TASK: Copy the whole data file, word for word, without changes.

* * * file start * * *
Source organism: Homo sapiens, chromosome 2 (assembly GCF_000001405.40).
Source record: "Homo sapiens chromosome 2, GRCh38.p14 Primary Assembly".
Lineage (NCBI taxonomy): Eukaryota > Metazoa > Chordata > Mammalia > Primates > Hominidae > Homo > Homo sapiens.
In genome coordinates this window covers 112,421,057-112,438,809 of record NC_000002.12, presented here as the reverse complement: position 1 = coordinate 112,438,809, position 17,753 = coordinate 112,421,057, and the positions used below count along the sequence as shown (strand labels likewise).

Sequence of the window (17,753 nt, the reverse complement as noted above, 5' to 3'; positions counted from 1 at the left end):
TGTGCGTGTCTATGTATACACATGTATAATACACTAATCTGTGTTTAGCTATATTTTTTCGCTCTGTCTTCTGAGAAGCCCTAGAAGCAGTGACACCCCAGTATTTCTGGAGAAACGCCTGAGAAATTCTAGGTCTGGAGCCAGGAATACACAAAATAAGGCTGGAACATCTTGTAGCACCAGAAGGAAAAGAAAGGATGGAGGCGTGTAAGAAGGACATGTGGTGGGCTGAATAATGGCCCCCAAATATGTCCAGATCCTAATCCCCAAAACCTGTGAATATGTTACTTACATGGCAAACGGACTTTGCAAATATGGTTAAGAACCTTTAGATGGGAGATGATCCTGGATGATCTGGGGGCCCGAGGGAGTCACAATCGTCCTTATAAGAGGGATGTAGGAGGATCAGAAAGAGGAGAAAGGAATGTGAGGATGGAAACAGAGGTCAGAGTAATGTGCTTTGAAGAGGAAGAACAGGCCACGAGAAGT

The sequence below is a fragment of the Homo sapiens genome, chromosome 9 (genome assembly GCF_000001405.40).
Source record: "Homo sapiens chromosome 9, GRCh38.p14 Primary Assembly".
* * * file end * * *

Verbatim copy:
Source organism: Homo sapiens, chromosome 2 (assembly GCF_000001405.40).
Source record: "Homo sapiens chromosome 2, GRCh38.p14 Primary Assembly".
Lineage (NCBI taxonomy): Eukaryota > Metazoa > Chordata > Mammalia > Primates > Hominidae > Homo > Homo sapiens.
In genome coordinates this window covers 112,421,057-112,438,809 of record NC_000002.12, presented here as the reverse complement: position 1 = coordinate 112,438,809, position 17,753 = coordinate 112,421,057, and the positions used below count along the sequence as shown (strand labels likewise).

Sequence of the window (17,753 nt, the reverse complement as noted above, 5' to 3'; positions counted from 1 at the left end):
TGTGCGTGTCTATGTATACACATGTATAATACACTAATCTGTGTTTAGCTATATTTTTTCGCTCTGTCTTCTGAGAAGCCCTAGAAGCAGTGACACCCCAGTATTTCTGGAGAAACGCCTGAGAAATTCTAGGTCTGGAGCCAGGAATACACAAAATAAGGCTGGAACATCTTGTAGCACCAGAAGGAAAAGAAAGGATGGAGGCGTGTAAGAAGGACATGTGGTGGGCTGAATAATGGCCCCCAAATATGTCCAGATCCTAATCCCCAAAACCTGTGAATATGTTACTTACATGGCAAACGGACTTTGCAAATATGGTTAAGAACCTTTAGATGGGAGATGATCCTGGATGATCTGGGGGCCCGAGGGAGTCACAATCGTCCTTATAAGAGGGATGTAGGAGGATCAGAAAGAGGAGAAAGGAATGTGAGGATGGAAACAGAGGTCAGAGTAATGTGCTTTGAAGAGGAAGAACAGGCCACGAGAAGT

The sequence below is a fragment of the Homo sapiens genome, chromosome 9 (genome assembly GCF_000001405.40).
Source record: "Homo sapiens chromosome 9, GRCh38.p14 Primary Assembly".